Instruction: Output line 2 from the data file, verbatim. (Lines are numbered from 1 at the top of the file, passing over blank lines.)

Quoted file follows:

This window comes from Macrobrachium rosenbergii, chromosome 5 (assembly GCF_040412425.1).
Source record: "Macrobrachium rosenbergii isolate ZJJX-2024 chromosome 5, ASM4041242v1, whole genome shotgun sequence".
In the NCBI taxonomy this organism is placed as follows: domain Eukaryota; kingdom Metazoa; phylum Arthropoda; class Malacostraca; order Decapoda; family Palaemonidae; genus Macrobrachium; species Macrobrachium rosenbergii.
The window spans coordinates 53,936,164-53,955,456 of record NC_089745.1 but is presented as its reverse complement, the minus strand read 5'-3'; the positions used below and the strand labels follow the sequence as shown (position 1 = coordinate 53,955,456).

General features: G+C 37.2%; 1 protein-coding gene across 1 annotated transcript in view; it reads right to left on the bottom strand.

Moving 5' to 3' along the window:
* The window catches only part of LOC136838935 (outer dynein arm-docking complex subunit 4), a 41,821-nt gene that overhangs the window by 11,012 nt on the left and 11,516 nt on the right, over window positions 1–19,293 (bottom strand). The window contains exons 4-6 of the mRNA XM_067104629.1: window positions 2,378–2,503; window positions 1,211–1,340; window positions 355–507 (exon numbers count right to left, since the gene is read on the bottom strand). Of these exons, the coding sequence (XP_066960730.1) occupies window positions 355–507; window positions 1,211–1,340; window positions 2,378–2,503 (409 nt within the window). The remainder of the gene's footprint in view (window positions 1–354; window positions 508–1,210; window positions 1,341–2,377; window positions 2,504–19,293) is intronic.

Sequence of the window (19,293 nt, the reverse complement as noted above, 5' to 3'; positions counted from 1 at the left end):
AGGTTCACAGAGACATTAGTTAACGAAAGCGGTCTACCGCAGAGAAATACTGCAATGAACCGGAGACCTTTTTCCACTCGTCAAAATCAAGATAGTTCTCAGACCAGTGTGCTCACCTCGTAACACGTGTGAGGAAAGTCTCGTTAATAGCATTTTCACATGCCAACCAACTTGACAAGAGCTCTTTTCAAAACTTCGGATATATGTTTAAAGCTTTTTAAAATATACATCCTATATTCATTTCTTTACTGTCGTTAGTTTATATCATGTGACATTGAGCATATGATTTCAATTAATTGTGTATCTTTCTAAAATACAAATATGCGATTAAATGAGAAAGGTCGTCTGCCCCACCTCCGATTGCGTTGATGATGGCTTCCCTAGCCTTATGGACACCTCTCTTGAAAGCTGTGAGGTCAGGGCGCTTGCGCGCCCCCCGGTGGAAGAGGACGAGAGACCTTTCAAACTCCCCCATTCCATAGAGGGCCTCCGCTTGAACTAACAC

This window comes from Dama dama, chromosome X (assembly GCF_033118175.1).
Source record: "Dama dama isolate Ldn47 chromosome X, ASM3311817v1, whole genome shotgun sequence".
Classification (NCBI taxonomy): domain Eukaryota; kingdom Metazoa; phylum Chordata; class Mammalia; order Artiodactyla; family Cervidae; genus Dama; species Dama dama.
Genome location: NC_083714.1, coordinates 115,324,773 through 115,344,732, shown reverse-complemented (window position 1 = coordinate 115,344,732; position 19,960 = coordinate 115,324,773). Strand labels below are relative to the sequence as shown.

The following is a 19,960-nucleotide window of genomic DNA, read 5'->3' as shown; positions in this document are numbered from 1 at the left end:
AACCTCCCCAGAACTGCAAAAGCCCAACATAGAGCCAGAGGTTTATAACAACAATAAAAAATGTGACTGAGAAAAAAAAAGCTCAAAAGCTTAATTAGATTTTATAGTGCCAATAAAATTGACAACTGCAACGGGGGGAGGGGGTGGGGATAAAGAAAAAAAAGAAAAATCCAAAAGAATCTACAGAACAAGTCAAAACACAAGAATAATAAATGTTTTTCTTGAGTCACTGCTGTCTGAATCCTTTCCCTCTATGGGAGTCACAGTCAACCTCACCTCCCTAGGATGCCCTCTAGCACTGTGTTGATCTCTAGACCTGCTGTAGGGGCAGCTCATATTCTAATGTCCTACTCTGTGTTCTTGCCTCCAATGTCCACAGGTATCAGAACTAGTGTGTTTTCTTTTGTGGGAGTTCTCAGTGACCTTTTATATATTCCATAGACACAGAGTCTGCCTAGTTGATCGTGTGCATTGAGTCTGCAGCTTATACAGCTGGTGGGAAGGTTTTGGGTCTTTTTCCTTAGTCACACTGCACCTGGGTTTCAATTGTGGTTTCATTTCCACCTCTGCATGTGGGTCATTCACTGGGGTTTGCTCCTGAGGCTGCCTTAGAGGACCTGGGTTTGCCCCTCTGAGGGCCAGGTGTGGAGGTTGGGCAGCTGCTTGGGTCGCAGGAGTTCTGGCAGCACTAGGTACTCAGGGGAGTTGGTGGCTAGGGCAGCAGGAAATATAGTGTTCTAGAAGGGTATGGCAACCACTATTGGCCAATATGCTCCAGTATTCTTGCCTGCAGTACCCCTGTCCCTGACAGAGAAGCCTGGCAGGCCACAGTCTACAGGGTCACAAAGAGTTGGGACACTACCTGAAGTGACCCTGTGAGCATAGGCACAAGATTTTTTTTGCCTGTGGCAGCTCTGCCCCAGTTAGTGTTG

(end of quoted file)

Source record: "Macrobrachium rosenbergii isolate ZJJX-2024 chromosome 5, ASM4041242v1, whole genome shotgun sequence".